Speculation has grown over the past week that the New York Giants may take former Notre Dame guard Quenton Nelson with the second pick in the draft.
With the New York Giants hellbent on rebuilding their offensive line and NFL Network’s Ian Rapoport reporting that the Cleveland Browns may take Penn State running back Saquon Barkley first overall, Quenton Nelson to the New York Giants makes even more sense.
That’s especially true after the Giants made it a point to tweet out Nelson’s impressive showing on the bench at the NFL Combine.
Notre Dame All-American G Quenton Nelson just beasted the bench press at the #NFLCombine ?
— New York Giants (@Giants) March 1, 2018
You never know how a college player will transition into the NFL, but Nelson seems as close to a sure thing as there is.
He is widely regarding as the best offensive lineman in this year’s draft and has the potential to be one of the best guards in the league as a rookie. He can be to the Giants what Zack Martin has been to the Dallas Cowboys ever since they drafted him in 2014.
The Giants have a wide range of options with the second pick and just like with everything else, there are pros and cons to taking Nelson second overall.
He can be the next Chris Snee—maybe even better
Everybody remembers the 2004 draft when the Giants traded for Eli Manning and helped changed the team’s fortunes, as he led them to two Super Bowl wins in his first eight years in the league.
But Manning wasn’t the only key piece to the Giants championship puzzle that they acquired in 2004. In the second round (34th overall), they took guard Chris Snee out of Boston College. Snee, who is also Tom Coughlin’s son-in-law, was one of the best guards of his era, earning four trips to the Pro Bowl and two first-team All-Pro selections in his 10 seasons with the Giants.
Nelson can help change the Giants fortunes just as Snee did and have a similar career. Nelson is strong, athletic and has a nasty attitude, which is everything you want in an offensive lineman.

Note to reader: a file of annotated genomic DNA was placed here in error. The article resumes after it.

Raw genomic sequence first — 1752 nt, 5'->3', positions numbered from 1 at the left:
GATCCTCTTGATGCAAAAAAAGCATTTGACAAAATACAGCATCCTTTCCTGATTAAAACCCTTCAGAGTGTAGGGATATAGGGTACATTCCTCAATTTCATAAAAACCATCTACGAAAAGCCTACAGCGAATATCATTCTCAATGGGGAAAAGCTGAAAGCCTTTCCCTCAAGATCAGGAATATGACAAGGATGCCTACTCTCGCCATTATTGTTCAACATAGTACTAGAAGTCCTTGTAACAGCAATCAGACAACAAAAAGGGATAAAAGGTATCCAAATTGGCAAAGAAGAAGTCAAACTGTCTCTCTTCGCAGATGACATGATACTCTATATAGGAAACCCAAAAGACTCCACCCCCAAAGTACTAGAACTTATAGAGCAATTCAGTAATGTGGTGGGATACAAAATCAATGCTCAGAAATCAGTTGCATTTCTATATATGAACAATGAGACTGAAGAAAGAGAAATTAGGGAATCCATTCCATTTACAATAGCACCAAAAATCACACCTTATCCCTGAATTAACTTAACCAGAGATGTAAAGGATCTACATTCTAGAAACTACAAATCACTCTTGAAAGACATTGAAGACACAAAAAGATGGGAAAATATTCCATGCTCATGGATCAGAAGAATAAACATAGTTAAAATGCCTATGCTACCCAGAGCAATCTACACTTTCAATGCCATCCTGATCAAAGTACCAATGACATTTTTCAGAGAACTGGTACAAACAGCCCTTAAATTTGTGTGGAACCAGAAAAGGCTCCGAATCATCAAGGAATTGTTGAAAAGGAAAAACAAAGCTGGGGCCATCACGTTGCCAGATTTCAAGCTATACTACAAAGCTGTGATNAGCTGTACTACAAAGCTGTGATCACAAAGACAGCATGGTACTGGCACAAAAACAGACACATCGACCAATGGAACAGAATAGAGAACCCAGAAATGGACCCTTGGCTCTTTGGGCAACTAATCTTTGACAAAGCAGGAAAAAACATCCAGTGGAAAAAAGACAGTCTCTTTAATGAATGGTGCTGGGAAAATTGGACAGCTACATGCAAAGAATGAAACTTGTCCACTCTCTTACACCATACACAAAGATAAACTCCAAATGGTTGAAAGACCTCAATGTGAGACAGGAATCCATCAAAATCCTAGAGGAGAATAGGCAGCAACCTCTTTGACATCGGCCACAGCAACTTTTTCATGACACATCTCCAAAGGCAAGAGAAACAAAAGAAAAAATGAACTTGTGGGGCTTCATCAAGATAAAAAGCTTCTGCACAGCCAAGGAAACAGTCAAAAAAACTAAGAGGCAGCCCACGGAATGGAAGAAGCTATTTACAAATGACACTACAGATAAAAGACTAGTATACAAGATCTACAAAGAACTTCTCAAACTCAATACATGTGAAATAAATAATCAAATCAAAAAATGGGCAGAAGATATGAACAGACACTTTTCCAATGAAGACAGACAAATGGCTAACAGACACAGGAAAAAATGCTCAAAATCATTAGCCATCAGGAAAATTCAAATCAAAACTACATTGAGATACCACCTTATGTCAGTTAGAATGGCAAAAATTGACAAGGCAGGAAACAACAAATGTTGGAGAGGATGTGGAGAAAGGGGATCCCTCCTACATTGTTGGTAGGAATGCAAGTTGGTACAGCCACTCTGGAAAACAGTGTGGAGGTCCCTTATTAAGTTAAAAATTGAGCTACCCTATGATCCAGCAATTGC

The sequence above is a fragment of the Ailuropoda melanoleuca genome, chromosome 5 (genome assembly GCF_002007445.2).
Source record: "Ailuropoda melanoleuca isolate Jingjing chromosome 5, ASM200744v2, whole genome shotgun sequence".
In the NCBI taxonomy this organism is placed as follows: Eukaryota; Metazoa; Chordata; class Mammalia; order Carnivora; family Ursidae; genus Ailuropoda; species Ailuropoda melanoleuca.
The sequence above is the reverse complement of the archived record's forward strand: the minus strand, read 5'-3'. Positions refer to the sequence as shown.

Upgrade the offensive line without breaking the bank
Since there aren’t many quality offensive linemen available in free agency, the Giants will have to spend a large sum of cash to bring back Pugh or Fluker.
It’s no secret that general manager Dave Gettleman would love to sign All-Pro free agent Andrew Norwell, who Gettleman acquired after Norwell went undrafted in 2014 draft when he was GM of the Panthers. But based on a report by ESPN’s Jordan Raanan, signing Norwell will come at a steep price at around $13 million annually.
Considering the Giants reportedly have just $22 million in cap space, drafting Nelson and having him under a rookie contract would be an ideal scenario. This would save the Giants cap space and allow them to try and fill the biggest need on the offensive line—left tackle—and make an offer to Nate Solder, leaving them enough cap space to bring back one of their free agent guards.
Taking a guard with the second pick in the draft is a bad value
As great as Nelson may turn out to be, taking a guard with the second pick is too high because guards do not impact the game as much as other positions. Normally, teams either take a quarterback, left tackle or an edge rusher this high in the draft.
Let’s face it: An offensive guard has never won league MVP or a Super Bowl MVP. Those awards are given to quarterbacks, running backs, and pass rushers because they play a more dominant role.
Drafting one of the top quarterbacks (Josh Rosen, Sam Darnold, Baker Mayfield, Josh Allen) or taking Saquon Barkley, if he’s still on the board is the sexier pick. Each of those men will have a bigger impact than Nelson on Sundays.
Doesn’t address the biggest need on the offensive line
While drafting Nelson would improve the offensive line, it doesn’t address the gaping hole at left tackle. The Giants simply cannot have another season of Ereck Flowers failing to protect Eli Manning’s blindside.
As previously mentioned, the Giants do have options to fill their need at guard. Even though it might be pricey, but their options to upgrade at left tackle are limited.
If the Giants had decent NFL tackles, they certainly wouldn’t have finished last season with a record of 3-13.
It may serve the Giants best to see if they can re-sign Pugh and Fluker at hometown discounts, and trade down in the draft to take an offensive tackle such as Oklahoma’s Orlando Brown, Texas’ Connor Williams, and Nelson’s Notre Dame teammate, Mike McGlinchey.